By Frank Knapp Jr., The Greenville News
February 15, 2008
Consensus is building among healthcare stakeholders in South Carolina on how to use new revenue from an increase in the cigarette tax. These funds should be used for health care in general and specifically to help those who cannot afford health insurance due to low income or pre-existing conditions.
For several years, The SC Small Business Chamber of Commerce, SC Appleseed Legal Justice Center, and SC Fair Share have promoted legislation that would provide premium assistance to small businesses for health insurance premiums of employees with family incomes under 200 percent of the Federal Poverty Level ($41,300 for a family of four). WE believed that by reducing the cost of health insurance for the employer and these qualifying employees, the employer would be better able to afford to offer a group health plan to all employees.
Last month this concept was expanded by the Covering Carolina Collaborative representing doctors, hospitals, insurance companies and large businesses. The Collaborative proposed that cigarette tax revenues be used to subsidize the health insurance for low-income, uninsured South Carolinians either as individuals or within a small group plan. Tax credits that would be refundable and advance able would be available for individuals with family incomes up to 250 percent of the Federal Poverty Level ($51,625 for a family of four) or to their employers to be used for the purchase of approved health care insurance plans.
All parties also agree that the state should use cigarette tax or other revenue to expand Medicaid coverage to parents below the Federal Poverty Level ($20,650 for a family of four) and expand to the State Children’s Health Insurance Program (SCHIP), with state or state/federal funds, to cover children in families of up to 250 percent of the Federal Poverty Level.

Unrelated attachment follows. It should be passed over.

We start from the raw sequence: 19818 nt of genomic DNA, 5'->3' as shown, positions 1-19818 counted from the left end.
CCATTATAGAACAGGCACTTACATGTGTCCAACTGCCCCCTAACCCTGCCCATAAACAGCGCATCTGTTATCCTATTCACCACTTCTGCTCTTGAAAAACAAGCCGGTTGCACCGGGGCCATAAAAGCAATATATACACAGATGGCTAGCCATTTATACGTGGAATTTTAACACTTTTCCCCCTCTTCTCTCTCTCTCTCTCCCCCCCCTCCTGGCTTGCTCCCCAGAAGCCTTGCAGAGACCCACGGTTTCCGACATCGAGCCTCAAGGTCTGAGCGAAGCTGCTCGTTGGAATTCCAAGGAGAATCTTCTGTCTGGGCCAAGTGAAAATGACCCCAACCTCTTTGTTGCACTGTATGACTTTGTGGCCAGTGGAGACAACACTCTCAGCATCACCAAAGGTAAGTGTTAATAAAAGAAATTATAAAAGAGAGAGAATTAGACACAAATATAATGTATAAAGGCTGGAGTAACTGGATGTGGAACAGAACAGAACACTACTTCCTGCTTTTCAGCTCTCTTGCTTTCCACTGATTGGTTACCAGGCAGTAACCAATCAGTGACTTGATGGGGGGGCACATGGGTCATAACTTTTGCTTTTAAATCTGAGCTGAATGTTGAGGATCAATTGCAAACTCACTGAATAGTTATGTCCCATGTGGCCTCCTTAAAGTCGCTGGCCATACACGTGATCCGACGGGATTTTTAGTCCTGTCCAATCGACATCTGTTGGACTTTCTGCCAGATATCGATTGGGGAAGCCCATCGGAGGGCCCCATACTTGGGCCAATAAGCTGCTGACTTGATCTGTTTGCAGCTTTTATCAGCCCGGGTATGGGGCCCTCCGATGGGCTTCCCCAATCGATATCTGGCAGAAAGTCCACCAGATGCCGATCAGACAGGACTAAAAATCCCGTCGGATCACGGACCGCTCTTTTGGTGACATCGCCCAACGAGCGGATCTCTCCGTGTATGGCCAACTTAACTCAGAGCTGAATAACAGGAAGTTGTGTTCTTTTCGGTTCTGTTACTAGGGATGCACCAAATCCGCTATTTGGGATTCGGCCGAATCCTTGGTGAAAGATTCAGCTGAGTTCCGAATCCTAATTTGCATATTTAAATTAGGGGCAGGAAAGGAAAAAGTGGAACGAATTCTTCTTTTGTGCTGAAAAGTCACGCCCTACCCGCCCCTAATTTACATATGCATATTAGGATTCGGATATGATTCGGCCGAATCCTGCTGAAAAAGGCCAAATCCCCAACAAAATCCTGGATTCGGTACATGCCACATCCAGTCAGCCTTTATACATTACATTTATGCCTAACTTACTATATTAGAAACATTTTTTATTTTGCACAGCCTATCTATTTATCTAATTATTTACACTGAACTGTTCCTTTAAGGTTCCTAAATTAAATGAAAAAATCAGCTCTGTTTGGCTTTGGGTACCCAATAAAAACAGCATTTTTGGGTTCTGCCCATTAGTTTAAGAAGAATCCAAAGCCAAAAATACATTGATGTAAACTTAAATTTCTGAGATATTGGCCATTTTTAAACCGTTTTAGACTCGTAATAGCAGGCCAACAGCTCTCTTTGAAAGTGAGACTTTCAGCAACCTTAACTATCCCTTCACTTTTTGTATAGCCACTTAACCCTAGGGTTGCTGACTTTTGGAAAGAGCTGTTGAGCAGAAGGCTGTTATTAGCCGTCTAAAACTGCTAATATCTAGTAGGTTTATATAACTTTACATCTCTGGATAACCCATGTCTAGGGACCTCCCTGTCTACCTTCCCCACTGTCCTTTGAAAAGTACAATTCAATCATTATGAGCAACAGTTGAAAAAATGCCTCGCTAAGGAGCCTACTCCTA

This consensus among the varied groups may dramatically increase the chances of passage of a cigarette tax this year. Using the new funds to help small businesses and qualifying individuals better afford or have access to health insurance will be a powerful incentive for legislation success.
However, effective utilization of a cigarette tax is only a part of the real health care reform that we need. Systemic reform will require more discussion about how to address the majority of uninsured who are not low-income, how to reduce costs within the system and how to make health insurance affordable for those with pre-existing conditions. Plus, we need to set healthcare go gals for South Carolina.
Last month the Colorado Blue Ribbon Commission for Health Care Reform released just such a comprehensive report for that state. Colorado’s effort can be used as a model for such a commission here. This effort will require updated statewide health information collected for its use.
As we begin the process of setting health-care goals, The SC Small Business Chamber of Commerce believes that we need bold ideas in line with our common principles.
One of these shared principles is that our children are our most precious responsibility. It is this belief that causes us to support providing Medicaid to low-income children. But we draw artificial income lines for our responsibility when we should be agreeing that all South Carolina’s children should have guaranteed access to quality health care regardless of a family’s ability to pay and regardless of the health status of the child or other family members. The same principle of universal health care for our seniors should be extended to all our children.
In addition to the obvious health benefits, there are numerous economic benefits:
1. Low-income parents will no longer have their upward mobility blocked by concerns of losing health care for children if they exceed artificial income levels.
2. Parents with health children make better, more productive employees.
3. Employees will largely stop job-shopping to find health insurance benefits and will be more willing to work in small businesses.
4. Entrepreneurship will be advanced with the elimination of income concerns to pay for health insurance for children.
5. All families will be financially stronger and have more buying power by reducing the burden of paying higher insurance premiums for total family health coverage.
6. Small businesses will be more competitive in attracting skilled workers against big businesses that can better afford to offer complete family health coverage
7. Such a program will be a significant economic development tool for our efforts to attract business of all sizes to the state
Designing a program of guaranteed coverage for all South Carolina children can be accomplished as some other states have already done. Private health insurance companies could participate in providing coverage to children in families above Medicaid limits.
Let’s build on the consensus we are developing with aggressive new planning and bold ideas.